As Pete said: "I beat her to death with the pink dildo, and then I gave it to my girlfriend as a present. She loved it. It was hilarious."

    Having played San Andreas, I laughed my ass of when I read this - but I'd argue that it's funny because a) he beat someone to death with a giant pink dildo (as I recall, it's ludicrously huge) and b) his girlfriend reacted positively to being given a murder weapon. (which are both absurdities due to the freedoms and limitations of the game, respectively)

    I'm not saying that he definitely isn't using them to act out his frustrations, he may very well be (if he doesn't find driving a male civilian off a cliff as funny as it is when its a woman, then I'd agree), I'm simply pointing out that the limitations of the game also limit how much you can read into someone's behaviour within that space.

    Great article, nevertheless :)

    I kind of worry about guys like Pete. Coping mechanisms are one thing, and repressed anger towards women is another. It's the reverse of the "violent games make people violent" thing. GTA doesn't make people hate women, people who hate women get off on play-acting their fantasy in GTA (let me be clear that I'm not saying all GTA players are like that, by a long way, just that GTA can be a convenient outlet for people with those kind of issues).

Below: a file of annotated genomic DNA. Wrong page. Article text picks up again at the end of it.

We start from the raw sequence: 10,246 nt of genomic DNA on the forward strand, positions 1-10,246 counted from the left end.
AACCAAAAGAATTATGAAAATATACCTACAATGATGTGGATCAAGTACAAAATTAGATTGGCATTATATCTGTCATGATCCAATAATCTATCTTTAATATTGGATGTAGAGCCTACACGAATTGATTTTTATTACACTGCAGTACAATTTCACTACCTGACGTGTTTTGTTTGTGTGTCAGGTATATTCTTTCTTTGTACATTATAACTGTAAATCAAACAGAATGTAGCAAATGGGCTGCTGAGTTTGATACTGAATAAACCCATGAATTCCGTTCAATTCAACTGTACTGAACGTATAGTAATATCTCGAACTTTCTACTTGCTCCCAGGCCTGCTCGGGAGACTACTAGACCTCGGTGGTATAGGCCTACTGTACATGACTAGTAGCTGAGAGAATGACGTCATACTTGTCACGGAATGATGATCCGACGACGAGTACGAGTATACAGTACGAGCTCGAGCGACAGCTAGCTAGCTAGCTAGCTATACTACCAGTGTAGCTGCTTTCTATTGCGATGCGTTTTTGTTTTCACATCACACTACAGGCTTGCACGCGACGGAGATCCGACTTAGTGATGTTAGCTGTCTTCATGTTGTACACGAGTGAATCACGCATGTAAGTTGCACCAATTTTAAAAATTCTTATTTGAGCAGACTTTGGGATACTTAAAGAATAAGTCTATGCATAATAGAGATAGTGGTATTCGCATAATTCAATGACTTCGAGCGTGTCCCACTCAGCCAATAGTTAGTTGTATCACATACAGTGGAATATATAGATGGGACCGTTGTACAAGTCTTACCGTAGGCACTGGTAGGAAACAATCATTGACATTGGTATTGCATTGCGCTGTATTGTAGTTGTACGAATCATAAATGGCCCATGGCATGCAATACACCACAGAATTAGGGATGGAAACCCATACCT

Games as coping mechanism, though, is healthy, and I agree with Aliasalpha... one of the best things about games as coping mechanism is they are designed to be beatable, to have achievements you can actually reach if you so desire.

    This would be the time for me to thank the original Diablo for being such a marvellous distraction at one of the lowest points in my life.

    I'm curious whether playing games as a form of escape begins at a certain age.

    As children, did we escape with our imaginations rather than video games? Are we pre-disposed to want to escape in this way? Are there personality types of people who do this more than others? and what are the circumstances of these behaviours?

    Interesting read... got me thinking.